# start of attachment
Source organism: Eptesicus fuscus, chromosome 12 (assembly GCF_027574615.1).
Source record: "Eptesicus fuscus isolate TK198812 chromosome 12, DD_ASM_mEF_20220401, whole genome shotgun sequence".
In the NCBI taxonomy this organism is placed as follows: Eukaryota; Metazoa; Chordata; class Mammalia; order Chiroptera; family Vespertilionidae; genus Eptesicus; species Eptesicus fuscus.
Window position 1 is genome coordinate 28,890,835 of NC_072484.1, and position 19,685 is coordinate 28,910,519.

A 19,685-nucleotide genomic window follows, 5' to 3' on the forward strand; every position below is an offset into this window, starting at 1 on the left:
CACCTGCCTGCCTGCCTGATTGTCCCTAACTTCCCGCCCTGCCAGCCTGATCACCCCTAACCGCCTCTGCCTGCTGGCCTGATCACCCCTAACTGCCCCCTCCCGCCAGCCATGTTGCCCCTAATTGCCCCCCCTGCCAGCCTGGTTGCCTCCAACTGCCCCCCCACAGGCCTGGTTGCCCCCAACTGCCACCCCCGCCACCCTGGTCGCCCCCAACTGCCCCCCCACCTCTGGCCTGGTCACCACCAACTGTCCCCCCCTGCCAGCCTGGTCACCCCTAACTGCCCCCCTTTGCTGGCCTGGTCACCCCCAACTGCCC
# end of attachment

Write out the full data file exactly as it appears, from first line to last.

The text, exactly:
Source organism: Eptesicus fuscus, chromosome 12 (assembly GCF_027574615.1).
Source record: "Eptesicus fuscus isolate TK198812 chromosome 12, DD_ASM_mEF_20220401, whole genome shotgun sequence".
In the NCBI taxonomy this organism is placed as follows: Eukaryota; Metazoa; Chordata; class Mammalia; order Chiroptera; family Vespertilionidae; genus Eptesicus; species Eptesicus fuscus.
Window position 1 is genome coordinate 28,890,835 of NC_072484.1, and position 19,685 is coordinate 28,910,519.

A 19,685-nucleotide genomic window follows, 5' to 3' on the forward strand; every position below is an offset into this window, starting at 1 on the left:
CACCTGCCTGCCTGCCTGATTGTCCCTAACTTCCCGCCCTGCCAGCCTGATCACCCCTAACCGCCTCTGCCTGCTGGCCTGATCACCCCTAACTGCCCCCTCCCGCCAGCCATGTTGCCCCTAATTGCCCCCCCTGCCAGCCTGGTTGCCTCCAACTGCCCCCCCACAGGCCTGGTTGCCCCCAACTGCCACCCCCGCCACCCTGGTCGCCCCCAACTGCCCCCCCACCTCTGGCCTGGTCACCACCAACTGTCCCCCCCTGCCAGCCTGGTCACCCCTAACTGCCCCCCTTTGCTGGCCTGGTCACCCCCAACTGCCC